Winter is coming. There’s no getting around the fact that patio season as we know it will soon come to an end, and with it the opportunity for diners to enjoy the warm weather on expanded restaurant and bar outdoor eating areas, while COVID-related indoor dining capacity remains restricted to 50 percent or up to fifty people (with some exceptions).
Coloradans are a hearty bunch, braving the elements at the Beach at Arapahoe Basin for burgers and beers during ski season, dancing the night away at the annual Icelantic Winter on the Rocks at Red Rocks Amphitheatre, and tailgating in the most miserable conditions before Broncos games. But what about a romantic dinner for two under the stars in January, or cocktails with friends during an outdoor Sunday brunch when the wind cuts through your sweater quicker than the first Bloody Mary cuts through the haze of your hangover?
A drive through Denver’s many neighborhoods and restaurant zones reveals that most businesses are still in summer mode, with misters going full blast; umbrellas, tarps and open-sided tents deployed to provide shade; and the occasional patio heater on hand for those evenings when temperatures dip into the 50s. But some businesses are already getting creative in order to keep guests comfortable outside this winter, taking advantage of the City of Denver’s one-year extension of its expanded outdoor seating program, which now allows bars and restaurants to spill out onto parking lots, lawns, sidewalks and traffic lanes through October 2021.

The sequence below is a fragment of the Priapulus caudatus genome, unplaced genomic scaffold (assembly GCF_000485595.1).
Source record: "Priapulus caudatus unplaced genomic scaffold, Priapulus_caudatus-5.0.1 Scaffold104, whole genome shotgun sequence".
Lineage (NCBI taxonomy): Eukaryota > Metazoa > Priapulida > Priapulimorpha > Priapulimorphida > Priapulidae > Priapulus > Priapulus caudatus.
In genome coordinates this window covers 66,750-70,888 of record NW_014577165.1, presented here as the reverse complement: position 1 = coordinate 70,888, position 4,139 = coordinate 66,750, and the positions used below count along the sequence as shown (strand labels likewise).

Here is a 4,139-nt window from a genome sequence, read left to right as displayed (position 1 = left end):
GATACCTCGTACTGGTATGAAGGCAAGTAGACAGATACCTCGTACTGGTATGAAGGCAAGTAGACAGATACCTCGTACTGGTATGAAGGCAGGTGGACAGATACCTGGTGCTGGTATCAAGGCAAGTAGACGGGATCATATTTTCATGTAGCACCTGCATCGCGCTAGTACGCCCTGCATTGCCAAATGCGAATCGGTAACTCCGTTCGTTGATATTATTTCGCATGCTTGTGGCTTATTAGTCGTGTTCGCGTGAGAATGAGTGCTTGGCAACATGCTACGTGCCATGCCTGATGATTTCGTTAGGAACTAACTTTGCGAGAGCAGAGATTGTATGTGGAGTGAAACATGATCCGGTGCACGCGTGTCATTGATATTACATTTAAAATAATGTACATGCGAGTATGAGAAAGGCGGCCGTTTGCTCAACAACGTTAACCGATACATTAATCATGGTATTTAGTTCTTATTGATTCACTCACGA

And they may have to get very creative: Larger outdoor seating areas could end up being considered indoors for capacity purposes under recently released guidelines from the Colorado Department of Health and Environment. According to those rules, open-sided tents are considered outdoors, as are tents with two opposite sides open; the only